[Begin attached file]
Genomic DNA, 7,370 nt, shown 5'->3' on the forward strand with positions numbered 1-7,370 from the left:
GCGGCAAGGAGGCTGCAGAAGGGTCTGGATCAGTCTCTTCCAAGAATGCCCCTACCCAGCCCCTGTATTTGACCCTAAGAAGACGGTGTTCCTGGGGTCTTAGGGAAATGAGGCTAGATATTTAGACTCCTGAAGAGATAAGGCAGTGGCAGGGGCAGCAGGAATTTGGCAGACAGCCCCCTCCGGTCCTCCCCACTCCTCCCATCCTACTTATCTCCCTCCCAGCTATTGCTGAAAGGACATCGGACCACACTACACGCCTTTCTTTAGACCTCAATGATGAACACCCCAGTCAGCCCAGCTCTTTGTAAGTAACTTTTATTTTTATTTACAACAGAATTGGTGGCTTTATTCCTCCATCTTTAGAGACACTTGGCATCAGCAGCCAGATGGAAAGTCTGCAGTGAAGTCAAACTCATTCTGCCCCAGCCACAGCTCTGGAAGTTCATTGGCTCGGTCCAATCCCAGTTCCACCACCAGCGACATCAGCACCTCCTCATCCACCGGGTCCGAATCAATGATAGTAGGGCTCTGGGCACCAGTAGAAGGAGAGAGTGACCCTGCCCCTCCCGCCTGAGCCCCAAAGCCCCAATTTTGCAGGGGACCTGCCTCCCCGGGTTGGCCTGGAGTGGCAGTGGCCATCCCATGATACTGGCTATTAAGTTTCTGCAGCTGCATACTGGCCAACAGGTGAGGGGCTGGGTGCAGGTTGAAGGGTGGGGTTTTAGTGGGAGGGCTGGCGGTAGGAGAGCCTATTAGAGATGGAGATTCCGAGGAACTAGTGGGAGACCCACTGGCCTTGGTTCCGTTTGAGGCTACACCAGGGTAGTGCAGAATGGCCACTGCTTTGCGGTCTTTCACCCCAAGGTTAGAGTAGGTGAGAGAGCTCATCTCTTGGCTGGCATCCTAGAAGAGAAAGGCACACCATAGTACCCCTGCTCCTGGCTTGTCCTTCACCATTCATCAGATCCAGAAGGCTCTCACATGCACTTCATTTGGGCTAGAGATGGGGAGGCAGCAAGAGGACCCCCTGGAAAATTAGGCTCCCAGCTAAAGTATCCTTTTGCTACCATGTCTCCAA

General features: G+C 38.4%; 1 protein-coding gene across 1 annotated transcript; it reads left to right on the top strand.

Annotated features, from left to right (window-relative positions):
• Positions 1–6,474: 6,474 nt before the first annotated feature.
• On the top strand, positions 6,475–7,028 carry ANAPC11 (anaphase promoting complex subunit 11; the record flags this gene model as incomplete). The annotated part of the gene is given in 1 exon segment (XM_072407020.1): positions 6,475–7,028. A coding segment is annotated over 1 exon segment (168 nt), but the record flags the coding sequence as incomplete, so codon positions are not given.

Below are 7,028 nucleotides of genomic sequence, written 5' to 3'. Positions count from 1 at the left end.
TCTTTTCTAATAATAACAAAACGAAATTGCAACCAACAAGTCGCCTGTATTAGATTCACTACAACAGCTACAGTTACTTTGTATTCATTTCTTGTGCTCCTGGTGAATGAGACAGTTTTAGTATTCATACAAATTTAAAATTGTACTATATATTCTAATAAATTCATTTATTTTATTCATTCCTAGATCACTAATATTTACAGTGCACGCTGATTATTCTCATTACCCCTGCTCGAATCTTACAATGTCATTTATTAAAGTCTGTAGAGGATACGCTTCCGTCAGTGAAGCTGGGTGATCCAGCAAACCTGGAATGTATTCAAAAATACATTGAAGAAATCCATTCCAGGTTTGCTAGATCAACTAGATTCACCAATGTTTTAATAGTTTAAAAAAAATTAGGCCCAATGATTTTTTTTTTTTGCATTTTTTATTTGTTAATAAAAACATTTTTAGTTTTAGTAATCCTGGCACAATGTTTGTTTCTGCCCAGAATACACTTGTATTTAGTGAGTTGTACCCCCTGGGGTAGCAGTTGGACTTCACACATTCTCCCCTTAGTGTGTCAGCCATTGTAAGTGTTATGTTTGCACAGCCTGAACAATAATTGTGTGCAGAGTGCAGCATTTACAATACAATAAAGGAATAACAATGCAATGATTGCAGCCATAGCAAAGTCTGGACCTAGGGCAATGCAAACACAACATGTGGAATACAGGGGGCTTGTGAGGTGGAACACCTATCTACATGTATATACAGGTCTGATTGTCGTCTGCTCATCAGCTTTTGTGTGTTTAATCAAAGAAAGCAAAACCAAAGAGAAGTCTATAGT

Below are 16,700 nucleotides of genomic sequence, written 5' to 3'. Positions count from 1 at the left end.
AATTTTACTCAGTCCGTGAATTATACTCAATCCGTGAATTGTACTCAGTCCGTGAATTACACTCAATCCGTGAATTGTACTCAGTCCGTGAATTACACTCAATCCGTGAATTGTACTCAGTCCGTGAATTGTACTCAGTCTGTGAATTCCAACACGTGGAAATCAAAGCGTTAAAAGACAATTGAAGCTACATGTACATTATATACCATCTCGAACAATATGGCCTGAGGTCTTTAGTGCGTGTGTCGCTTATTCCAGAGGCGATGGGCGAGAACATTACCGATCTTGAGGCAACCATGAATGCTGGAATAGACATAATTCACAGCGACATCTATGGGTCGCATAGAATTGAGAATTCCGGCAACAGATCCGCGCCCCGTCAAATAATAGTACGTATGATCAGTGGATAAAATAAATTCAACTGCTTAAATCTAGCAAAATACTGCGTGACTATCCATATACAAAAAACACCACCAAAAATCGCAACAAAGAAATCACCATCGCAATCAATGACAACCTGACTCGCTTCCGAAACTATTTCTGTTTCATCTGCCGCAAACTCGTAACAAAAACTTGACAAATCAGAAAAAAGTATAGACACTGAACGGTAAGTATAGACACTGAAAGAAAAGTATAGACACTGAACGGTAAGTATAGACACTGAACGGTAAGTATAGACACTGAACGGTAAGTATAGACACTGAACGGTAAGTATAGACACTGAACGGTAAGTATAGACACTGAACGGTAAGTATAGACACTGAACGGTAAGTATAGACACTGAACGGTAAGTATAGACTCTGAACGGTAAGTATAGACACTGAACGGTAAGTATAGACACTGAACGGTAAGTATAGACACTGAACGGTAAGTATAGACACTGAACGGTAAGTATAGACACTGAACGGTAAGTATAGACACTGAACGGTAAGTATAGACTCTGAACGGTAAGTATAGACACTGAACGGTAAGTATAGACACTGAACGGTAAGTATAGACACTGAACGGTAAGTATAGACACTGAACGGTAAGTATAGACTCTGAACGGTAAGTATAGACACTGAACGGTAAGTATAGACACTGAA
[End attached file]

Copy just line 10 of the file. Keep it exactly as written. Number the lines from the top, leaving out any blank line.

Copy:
AATTTTACTCAGTCCGTGAATTATACTCAATCCGTGAATTGTACTCAGTCCGTGAATTACACTCAATCCGTGAATTGTACTCAGTCCGTGAATTACACTCAATCCGTGAATTGTACTCAGTCCGTGAATTGTACTCAGTCTGTGAATTCCAACACGTGGAAATCAAAGCGTTAAAAGACAATTGAAGCTACATGTACATTATATACCATCTCGAACAATATGGCCTGAGGTCTTTAGTGCGTGTGTCGCTTATTCCAGAGGCGATGGGCGAGAACATTACCGATCTTGAGGCAACCATGAATGCTGGAATAGACATAATTCACAGCGACATCTATGGGTCGCATAGAATTGAGAATTCCGGCAACAGATCCGCGCCCCGTCAAATAATAGTACGTATGATCAGTGGATAAAATAAATTCAACTGCTTAAATCTAGCAAAATACTGCGTGACTATCCATATACAAAAAACACCACCAAAAATCGCAACAAAGAAATCACCATCGCAATCAATGACAACCTGACTCGCTTCCGAAACTATTTCTGTTTCATCTGCCGCAAACTCGTAACAAAAACTTGACAAATCAGAAAAAAGTATAGACACTGAACGGTAAGTATAGACACTGAAAGAAAAGTATAGACACTGAACGGTAAGTATAGACACTGAACGGTAAGTATAGACACTGAACGGTAAGTATAGACACTGAACGGTAAGTATAGACACTGAACGGTAAGTATAGACACTGAACGGTAAGTATAGACACTGAACGGTAAGTATAGACACTGAACGGTAAGTATAGACTCTGAACGGTAAGTATAGACACTGAACGGTAAGTATAGACACTGAACGGTAAGTATAGACACTGAACGGTAAGTATAGACACTGAACGGTAAGTATAGACACTGAACGGTAAGTATAGACACTGAACGGTAAGTATAGACTCTGAACGGTAAGTATAGACACTGAACGGTAAGTATAGACACTGAACGGTAAGTATAGACACTGAACGGTAAGTATAGACACTGAACGGTAAGTATAGACTCTGAACGGTAAGTATAGACACTGAACGGTAAGTATAGACACTGAA